Needless to say, if you’re thinking about moving into a retirement residence, you don’t have to leave your gardening gloves behind. In fact, residents can bring cherished plants from their previous living arrangement to their new home at PARC!
Fall and winter planting tips from seniors in-the-know
The peak growing season is behind us, but considering all the benefits mentioned above, why not maximize them by gardening year-round? Following are seasonal tips from plant-savvy PARC residents to help get you started:
- Continue planting outside. If you’re fortunate to live in a mild climate, such as in B.C.’s Lower Mainland, look forward to al fresco gardening into fall and beyond. As Summerhill PARC resident Pat says, this time of year is perfect for massive plantings of cherry chrysanthemums – easily available and often in containers ready for the balcony. She adds that winter can hold pleasant surprises: “I even had a rose bloom at Christmas because it was in a sunny spot in a sheltered corner.”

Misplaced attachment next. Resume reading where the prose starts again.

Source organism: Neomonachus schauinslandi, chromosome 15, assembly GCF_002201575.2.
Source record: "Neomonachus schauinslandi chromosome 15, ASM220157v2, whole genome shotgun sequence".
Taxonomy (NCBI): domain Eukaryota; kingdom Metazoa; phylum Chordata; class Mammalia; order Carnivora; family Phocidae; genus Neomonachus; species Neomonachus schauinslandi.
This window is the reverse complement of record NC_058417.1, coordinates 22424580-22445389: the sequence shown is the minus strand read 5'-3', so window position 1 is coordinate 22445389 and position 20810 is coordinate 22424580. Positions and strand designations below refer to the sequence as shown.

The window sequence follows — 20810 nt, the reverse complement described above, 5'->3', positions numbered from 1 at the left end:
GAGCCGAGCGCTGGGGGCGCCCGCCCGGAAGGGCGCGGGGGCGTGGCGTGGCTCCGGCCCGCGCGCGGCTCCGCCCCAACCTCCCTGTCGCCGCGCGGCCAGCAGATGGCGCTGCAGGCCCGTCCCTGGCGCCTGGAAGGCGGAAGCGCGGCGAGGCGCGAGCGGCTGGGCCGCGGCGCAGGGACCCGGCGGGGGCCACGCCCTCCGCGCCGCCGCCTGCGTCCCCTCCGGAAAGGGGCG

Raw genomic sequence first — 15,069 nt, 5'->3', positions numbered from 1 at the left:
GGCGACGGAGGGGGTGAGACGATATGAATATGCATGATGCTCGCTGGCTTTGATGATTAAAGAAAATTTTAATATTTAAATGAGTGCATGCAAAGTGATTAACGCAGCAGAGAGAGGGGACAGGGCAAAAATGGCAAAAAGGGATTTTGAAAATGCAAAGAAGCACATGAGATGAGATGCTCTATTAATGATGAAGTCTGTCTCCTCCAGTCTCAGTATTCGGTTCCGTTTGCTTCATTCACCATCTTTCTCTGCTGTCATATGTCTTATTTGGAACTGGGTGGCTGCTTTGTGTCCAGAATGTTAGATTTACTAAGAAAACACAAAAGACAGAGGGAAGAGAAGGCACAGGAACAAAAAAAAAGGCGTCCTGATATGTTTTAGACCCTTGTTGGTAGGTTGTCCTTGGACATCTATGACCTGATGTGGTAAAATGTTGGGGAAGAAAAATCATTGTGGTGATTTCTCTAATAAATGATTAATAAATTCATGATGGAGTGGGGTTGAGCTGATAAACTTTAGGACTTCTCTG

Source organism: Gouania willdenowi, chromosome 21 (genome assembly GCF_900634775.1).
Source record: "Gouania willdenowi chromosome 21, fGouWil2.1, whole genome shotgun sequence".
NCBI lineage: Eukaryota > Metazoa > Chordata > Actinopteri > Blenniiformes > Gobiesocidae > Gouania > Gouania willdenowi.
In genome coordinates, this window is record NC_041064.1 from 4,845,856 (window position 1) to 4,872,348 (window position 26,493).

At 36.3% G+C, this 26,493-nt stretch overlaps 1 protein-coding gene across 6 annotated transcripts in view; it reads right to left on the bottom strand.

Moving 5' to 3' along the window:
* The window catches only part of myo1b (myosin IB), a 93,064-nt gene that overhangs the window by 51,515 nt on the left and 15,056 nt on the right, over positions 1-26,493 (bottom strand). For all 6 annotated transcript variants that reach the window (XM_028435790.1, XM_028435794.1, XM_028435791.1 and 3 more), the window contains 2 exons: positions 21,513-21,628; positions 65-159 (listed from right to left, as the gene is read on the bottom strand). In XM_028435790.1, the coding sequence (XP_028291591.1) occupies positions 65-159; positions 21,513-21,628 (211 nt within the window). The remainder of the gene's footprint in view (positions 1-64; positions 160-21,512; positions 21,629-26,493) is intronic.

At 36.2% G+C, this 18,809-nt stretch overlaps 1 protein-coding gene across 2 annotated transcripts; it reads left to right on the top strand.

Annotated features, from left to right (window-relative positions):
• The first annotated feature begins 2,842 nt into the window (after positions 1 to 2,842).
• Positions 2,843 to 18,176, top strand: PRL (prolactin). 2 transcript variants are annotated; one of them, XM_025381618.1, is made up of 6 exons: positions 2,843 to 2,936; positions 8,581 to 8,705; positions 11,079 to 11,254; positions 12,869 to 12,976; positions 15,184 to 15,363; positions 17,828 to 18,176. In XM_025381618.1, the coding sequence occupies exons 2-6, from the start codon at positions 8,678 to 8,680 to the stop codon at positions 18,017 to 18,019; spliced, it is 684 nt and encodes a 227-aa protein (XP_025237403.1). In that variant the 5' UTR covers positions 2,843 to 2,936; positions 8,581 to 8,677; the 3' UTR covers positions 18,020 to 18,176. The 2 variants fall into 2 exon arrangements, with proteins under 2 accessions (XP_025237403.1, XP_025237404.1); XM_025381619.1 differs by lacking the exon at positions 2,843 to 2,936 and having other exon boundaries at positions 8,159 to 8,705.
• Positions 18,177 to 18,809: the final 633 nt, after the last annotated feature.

- Winterize your garden and plants. Preparing outdoor spaces for the cooler months ahead can involve a range of tasks, from weeding and mulching to composting dead annuals and bringing tender plants inside.
Geranium cuttings planted in pots and tubers like begonias should be stored in a greenhouse over winter, says Mulberry PARC resident Virginia, adding that “now is a good time to also check supplies needed for the coming season, such as garden stakes, fertilizers and soil mixes, and make sure the garden tools are clean and sharpened.”